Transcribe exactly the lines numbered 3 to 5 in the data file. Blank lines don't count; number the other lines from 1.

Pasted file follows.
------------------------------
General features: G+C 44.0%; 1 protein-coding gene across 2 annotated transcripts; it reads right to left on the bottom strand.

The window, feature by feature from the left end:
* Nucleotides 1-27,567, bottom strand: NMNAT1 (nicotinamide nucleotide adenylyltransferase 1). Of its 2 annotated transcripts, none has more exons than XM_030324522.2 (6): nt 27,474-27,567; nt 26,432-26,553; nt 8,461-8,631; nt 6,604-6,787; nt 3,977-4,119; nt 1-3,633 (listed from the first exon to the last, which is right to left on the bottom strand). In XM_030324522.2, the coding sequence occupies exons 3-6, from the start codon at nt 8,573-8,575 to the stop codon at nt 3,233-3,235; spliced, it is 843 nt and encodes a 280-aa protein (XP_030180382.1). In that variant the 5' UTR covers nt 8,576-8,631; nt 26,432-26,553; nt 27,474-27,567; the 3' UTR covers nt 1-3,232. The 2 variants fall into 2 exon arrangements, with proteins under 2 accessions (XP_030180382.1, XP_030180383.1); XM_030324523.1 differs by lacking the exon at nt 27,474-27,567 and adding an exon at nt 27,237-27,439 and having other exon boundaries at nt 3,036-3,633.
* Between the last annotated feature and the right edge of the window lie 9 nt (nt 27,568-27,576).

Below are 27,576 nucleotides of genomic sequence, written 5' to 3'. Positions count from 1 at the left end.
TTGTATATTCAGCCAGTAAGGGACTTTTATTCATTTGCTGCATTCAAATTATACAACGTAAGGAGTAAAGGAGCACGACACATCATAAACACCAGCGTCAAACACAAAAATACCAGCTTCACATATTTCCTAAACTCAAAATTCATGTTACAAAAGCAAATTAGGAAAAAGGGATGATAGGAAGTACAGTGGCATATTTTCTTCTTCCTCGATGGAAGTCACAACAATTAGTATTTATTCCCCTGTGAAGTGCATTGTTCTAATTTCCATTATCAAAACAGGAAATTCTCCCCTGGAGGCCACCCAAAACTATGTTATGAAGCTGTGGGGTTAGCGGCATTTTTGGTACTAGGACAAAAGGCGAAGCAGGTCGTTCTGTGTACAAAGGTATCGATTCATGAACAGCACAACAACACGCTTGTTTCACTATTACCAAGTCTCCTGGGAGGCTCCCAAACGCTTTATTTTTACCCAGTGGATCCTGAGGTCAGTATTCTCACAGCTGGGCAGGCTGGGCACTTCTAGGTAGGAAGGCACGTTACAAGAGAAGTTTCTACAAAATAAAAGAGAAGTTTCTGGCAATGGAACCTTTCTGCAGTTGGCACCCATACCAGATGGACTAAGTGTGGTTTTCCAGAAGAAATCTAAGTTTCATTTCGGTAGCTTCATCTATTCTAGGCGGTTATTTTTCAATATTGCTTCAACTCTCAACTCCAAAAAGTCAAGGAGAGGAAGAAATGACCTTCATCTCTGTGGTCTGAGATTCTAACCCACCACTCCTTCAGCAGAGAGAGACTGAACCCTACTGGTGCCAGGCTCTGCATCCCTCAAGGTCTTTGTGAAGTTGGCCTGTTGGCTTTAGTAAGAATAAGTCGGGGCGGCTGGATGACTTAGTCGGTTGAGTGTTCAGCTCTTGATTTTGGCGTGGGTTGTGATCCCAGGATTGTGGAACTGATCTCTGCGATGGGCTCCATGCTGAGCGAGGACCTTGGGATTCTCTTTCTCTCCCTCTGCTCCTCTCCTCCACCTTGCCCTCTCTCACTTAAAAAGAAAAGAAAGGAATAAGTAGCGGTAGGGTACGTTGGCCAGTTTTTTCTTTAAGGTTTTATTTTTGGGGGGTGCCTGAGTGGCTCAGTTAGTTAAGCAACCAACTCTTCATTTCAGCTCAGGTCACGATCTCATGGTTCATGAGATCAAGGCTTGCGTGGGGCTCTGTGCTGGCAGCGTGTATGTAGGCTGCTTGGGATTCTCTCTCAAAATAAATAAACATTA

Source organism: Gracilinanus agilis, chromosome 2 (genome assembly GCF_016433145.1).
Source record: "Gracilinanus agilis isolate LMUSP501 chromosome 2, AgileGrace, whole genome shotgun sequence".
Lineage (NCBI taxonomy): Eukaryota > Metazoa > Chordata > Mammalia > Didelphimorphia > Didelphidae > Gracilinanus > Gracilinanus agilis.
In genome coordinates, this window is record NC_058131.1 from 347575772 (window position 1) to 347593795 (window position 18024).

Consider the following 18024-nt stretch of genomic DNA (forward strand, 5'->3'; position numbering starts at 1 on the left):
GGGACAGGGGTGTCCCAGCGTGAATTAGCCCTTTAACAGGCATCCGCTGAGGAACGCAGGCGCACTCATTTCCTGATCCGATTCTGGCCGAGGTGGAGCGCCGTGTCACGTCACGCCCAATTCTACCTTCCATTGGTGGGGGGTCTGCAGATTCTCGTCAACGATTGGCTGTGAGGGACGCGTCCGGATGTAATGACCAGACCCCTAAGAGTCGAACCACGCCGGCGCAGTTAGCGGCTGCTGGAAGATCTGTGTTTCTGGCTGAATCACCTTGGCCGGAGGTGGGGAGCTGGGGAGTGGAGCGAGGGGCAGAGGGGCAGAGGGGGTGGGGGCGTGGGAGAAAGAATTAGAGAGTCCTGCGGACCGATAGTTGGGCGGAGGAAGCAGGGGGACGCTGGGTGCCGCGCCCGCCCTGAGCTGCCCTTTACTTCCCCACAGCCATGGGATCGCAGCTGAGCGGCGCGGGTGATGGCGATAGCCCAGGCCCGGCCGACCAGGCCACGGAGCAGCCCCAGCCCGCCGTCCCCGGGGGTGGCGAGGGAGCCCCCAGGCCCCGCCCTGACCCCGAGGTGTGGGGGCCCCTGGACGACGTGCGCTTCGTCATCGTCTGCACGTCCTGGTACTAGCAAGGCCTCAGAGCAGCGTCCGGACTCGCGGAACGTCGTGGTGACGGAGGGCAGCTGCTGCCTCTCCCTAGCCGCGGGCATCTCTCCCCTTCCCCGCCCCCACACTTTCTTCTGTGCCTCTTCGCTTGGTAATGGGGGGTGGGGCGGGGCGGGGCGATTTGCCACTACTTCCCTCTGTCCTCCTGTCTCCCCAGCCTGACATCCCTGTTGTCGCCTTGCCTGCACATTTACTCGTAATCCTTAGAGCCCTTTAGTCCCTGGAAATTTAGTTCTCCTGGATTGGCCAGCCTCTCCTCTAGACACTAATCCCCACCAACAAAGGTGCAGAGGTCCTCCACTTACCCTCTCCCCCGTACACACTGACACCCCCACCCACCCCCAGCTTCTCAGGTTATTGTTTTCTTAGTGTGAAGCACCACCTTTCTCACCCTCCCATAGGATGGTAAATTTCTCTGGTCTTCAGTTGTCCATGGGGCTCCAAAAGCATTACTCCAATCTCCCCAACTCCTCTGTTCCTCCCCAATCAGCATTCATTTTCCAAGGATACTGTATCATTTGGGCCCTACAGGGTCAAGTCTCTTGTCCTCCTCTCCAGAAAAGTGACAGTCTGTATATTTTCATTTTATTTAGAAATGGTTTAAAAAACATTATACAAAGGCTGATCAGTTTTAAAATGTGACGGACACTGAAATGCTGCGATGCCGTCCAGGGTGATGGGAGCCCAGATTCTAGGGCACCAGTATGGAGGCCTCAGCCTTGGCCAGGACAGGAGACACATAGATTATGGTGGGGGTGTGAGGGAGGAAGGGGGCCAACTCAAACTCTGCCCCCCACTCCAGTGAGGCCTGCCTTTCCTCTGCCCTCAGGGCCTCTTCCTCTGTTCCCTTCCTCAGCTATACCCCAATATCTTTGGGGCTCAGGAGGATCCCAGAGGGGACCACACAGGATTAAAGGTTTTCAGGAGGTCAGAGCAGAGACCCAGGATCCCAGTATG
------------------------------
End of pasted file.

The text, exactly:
* Nucleotides 1-27,567, bottom strand: NMNAT1 (nicotinamide nucleotide adenylyltransferase 1). Of its 2 annotated transcripts, none has more exons than XM_030324522.2 (6): nt 27,474-27,567; nt 26,432-26,553; nt 8,461-8,631; nt 6,604-6,787; nt 3,977-4,119; nt 1-3,633 (listed from the first exon to the last, which is right to left on the bottom strand). In XM_030324522.2, the coding sequence occupies exons 3-6, from the start codon at nt 8,573-8,575 to the stop codon at nt 3,233-3,235; spliced, it is 843 nt and encodes a 280-aa protein (XP_030180382.1). In that variant the 5' UTR covers nt 8,576-8,631; nt 26,432-26,553; nt 27,474-27,567; the 3' UTR covers nt 1-3,232. The 2 variants fall into 2 exon arrangements, with proteins under 2 accessions (XP_030180382.1, XP_030180383.1); XM_030324523.1 differs by lacking the exon at nt 27,474-27,567 and adding an exon at nt 27,237-27,439 and having other exon boundaries at nt 3,036-3,633.
* Between the last annotated feature and the right edge of the window lie 9 nt (nt 27,568-27,576).

Below are 27,576 nucleotides of genomic sequence, written 5' to 3'. Positions count from 1 at the left end.